(If you want to be able to control your background as well, you can buy a ‘pop up’ background. I have one of these which is black on one side and white on the other, cost $100. It is useful, particularly for shooting corporate portraits on a black background. If you are not ready to buy one, look for a plain wall to use as your background and position your subject 2-3 meters from the wall.)

So there you have it – what do you need for a mobile photography studio – in a few easy steps. Note, this set up works very well in indoor situations. If you are using it outdoors, be careful with the shoot through umbrella. Even a small amount of wind will catch the umbrella and blow your light stand over. Not a good look!

Thanks for reading ‘what do you need for a mobile photography studio’.

6 Alternatives to Price Discounts for Family Photographers

I follow a range of family photographers and their portfolios via Facebook. Commonly I see many of them offering price discounts to encourage new clients to book now. Do you take this approach? I am going to offer you a different approach and will show you 6 alternatives to price discounts for family photographers.

But first, why might price discounts not be a good idea for your family photography business in the long run?

Sale

Continuous price discounting will attract very price sensitive clients. Is this the type of client you want?

As photographers, our skill and the quality of our work increases over time. Typically our costs go up over time as well, as we upgrade to new equipment, new computers, and costs for insurance and other necessities rise. So, unless we want to work a lot longer hours in future, our prices need to increase over time as well.

So why is price discounting not such a good strategy?

  • Price discounting focuses your clients on your prices and not on the quality of your work. I don’t know about you, but I want my clients to be excited about the quality of the work, how it will capture the moment of their child’s early steps, and how a large print might hang on the walls of their home for a lifetime. I don’t want them thinking about saving $50 off my usual rates. If the quality of the work is strong enough, the $50 will not matter.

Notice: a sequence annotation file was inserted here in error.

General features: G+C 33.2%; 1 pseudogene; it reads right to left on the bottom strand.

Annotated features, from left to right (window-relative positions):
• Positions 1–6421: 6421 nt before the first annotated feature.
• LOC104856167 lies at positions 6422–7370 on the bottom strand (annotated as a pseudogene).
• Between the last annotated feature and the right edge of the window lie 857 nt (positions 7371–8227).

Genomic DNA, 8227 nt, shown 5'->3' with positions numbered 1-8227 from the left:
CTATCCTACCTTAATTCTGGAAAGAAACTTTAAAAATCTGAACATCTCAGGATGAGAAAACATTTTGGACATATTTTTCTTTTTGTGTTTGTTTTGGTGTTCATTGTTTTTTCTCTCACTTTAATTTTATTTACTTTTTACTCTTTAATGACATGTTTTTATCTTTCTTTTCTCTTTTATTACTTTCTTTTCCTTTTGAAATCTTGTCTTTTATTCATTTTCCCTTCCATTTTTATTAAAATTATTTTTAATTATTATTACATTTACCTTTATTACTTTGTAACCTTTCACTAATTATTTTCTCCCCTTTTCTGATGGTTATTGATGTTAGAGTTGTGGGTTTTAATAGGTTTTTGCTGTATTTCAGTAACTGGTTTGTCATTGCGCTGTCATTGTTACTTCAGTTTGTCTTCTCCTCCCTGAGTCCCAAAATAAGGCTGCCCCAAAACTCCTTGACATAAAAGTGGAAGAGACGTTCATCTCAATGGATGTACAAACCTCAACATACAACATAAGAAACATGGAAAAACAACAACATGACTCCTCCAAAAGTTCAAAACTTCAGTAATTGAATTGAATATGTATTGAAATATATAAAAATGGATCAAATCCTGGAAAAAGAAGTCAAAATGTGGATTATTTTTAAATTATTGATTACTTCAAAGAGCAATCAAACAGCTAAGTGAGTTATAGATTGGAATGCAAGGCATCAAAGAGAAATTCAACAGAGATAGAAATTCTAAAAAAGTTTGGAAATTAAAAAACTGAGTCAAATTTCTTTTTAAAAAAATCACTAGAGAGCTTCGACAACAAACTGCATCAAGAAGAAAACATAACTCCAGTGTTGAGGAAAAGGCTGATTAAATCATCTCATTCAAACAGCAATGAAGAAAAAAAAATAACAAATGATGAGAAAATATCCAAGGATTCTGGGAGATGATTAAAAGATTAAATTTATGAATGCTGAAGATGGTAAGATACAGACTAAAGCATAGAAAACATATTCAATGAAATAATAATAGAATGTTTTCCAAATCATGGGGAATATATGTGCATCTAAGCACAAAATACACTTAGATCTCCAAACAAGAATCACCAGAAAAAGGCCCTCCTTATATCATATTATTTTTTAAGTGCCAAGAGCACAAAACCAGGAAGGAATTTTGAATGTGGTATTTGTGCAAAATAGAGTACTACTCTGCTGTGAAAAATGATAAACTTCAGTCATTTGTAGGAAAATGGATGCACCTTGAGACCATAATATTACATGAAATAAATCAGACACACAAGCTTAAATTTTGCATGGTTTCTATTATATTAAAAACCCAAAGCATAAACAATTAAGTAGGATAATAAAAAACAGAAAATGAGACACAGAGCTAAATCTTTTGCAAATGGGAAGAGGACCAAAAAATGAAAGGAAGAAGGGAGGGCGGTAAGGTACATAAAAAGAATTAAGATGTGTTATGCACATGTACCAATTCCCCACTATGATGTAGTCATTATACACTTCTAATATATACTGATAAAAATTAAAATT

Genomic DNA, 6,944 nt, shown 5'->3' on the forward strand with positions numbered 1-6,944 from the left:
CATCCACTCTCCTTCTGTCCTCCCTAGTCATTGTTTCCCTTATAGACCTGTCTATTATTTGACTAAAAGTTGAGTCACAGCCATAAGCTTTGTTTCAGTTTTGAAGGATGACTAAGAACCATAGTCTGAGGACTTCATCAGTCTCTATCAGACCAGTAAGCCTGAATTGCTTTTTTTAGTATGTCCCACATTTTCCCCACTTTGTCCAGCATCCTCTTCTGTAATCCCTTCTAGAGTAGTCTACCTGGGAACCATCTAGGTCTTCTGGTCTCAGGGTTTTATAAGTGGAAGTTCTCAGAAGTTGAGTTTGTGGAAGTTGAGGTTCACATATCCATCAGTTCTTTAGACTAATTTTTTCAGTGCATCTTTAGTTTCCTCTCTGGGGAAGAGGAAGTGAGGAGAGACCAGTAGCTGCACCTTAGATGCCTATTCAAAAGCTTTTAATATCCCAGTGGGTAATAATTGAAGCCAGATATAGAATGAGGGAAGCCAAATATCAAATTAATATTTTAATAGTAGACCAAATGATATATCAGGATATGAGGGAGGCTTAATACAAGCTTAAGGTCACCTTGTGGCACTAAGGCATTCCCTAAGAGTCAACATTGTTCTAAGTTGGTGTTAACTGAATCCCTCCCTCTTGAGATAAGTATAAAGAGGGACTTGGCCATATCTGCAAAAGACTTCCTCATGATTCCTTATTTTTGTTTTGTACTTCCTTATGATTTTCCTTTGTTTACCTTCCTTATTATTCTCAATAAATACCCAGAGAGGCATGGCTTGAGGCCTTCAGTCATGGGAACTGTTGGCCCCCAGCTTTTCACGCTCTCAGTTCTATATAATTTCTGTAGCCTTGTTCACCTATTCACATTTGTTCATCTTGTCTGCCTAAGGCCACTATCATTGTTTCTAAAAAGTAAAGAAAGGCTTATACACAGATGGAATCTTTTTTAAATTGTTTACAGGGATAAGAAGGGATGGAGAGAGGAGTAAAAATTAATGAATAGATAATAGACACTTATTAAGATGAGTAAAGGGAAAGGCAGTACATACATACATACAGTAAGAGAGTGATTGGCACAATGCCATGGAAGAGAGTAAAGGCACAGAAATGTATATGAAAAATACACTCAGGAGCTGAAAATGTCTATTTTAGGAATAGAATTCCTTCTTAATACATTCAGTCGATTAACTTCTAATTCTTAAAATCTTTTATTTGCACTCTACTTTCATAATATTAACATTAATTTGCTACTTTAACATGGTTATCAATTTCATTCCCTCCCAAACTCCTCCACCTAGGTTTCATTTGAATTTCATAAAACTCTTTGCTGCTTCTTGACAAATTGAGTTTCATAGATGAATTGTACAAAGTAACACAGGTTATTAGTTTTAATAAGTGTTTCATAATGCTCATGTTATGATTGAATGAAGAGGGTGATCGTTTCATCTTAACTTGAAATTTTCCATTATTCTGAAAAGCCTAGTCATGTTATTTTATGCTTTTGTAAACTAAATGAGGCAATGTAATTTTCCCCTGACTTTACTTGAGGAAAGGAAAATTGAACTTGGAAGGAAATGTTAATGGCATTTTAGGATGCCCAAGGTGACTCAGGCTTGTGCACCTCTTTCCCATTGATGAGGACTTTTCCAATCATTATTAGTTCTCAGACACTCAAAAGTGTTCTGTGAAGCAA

• If you are a habitual price discounter you can be sure that any clients that have paid your full rates will not be very happy. If your usual family portrait rates are $500, the client who paid $500 last week will not be very pleased when she sees the same package advertised on your facebook page this week for $350.
  • And further to that, any potential clients who follow your work will never book at your full rates as you are conditioning them to wait for your regular “Hey world! I’m on sale” posts on your facebook photography page. If you regularly discount, you are essentially cutting your rates. Is that what you want in the long term?

So how do we attract new clients now, and fill the gap in our shooting schedule, without constant price discounts?

Here are ‘6 alternatives to price discounts for family photographers’.

1. Add Value. Instead of offering price discounts, make offers which add more value for your client. If your basic package is $500 offer a ‘Summer Special’ which includes a large canvas print valued at $150 for a package price of $575. The idea here is to present a ‘value offer’ not a ‘cheap offer’.

2. Solve a Client Problem. This is one which can be adjusted for any “hard to buy a present for” family member. For example, “What do you buy your partner for his birthday? He has everything right? Surprise him with a photo of you. Booking available from now until the end of the month”.

3. Build a High Value Package. Building a high value package works in a similar way to the ‘add value’ alternative. But here we add lots of extra things to the package. Let’s show you an example – “Looking for presents for the entire extended family? And would like prints to decorate your own home too? Complete you family portrait shoot before 15 June and receive a 36 x 24 inch canvas, two 12 x 18 inch prints, five 8 x10 inch prints, and a USB of your images, all for $695”

Idea

Here are 6 different ideas for promoting your business without positioning yourself as cheap

4. Guarantee turnaround times. Most people have busy lives and often leave things to the last minute. This alternative recognizes that and helps make your client’s lives easier. “It’s not too late for the perfect personalized Christmas present! Complete your family portrait session before 30 November, and receive your prints and images by 18 December. Book now!” Note, that in this alternative there is no mention of price. It is all about recognizing people are busy and solving their Christmas present challenges. (I have found that clients who like you to solve the problem this year, will also like you to solve the problem again next year. They are time sensitive, not price sensitive.)